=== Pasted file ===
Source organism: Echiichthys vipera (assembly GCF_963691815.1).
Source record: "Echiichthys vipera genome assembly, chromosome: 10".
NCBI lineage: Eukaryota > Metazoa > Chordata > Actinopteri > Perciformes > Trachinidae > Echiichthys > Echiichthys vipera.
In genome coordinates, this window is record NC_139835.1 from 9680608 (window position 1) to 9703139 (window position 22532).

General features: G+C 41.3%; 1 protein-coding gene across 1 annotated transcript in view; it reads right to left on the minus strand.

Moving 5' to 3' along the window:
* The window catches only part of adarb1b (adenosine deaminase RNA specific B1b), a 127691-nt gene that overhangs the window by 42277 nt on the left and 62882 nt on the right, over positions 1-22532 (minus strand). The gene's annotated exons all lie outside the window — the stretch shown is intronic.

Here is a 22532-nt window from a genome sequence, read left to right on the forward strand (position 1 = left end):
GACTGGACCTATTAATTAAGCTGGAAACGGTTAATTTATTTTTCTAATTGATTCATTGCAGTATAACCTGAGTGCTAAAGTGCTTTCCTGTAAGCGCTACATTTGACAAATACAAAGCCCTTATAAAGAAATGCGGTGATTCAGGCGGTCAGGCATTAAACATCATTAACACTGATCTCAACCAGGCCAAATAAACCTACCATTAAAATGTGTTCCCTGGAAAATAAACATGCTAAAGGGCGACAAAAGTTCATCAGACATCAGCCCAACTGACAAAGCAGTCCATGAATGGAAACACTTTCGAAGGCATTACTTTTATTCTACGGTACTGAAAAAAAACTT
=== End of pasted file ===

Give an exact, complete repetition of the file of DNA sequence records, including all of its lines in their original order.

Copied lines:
Source organism: Echiichthys vipera (assembly GCF_963691815.1).
Source record: "Echiichthys vipera genome assembly, chromosome: 10".
NCBI lineage: Eukaryota > Metazoa > Chordata > Actinopteri > Perciformes > Trachinidae > Echiichthys > Echiichthys vipera.
In genome coordinates, this window is record NC_139835.1 from 9680608 (window position 1) to 9703139 (window position 22532).

General features: G+C 41.3%; 1 protein-coding gene across 1 annotated transcript in view; it reads right to left on the minus strand.

Moving 5' to 3' along the window:
* The window catches only part of adarb1b (adenosine deaminase RNA specific B1b), a 127691-nt gene that overhangs the window by 42277 nt on the left and 62882 nt on the right, over positions 1-22532 (minus strand). The gene's annotated exons all lie outside the window — the stretch shown is intronic.

Here is a 22532-nt window from a genome sequence, read left to right on the forward strand (position 1 = left end):
GACTGGACCTATTAATTAAGCTGGAAACGGTTAATTTATTTTTCTAATTGATTCATTGCAGTATAACCTGAGTGCTAAAGTGCTTTCCTGTAAGCGCTACATTTGACAAATACAAAGCCCTTATAAAGAAATGCGGTGATTCAGGCGGTCAGGCATTAAACATCATTAACACTGATCTCAACCAGGCCAAATAAACCTACCATTAAAATGTGTTCCCTGGAAAATAAACATGCTAAAGGGCGACAAAAGTTCATCAGACATCAGCCCAACTGACAAAGCAGTCCATGAATGGAAACACTTTCGAAGGCATTACTTTTATTCTACGGTACTGAAAAAAAACTT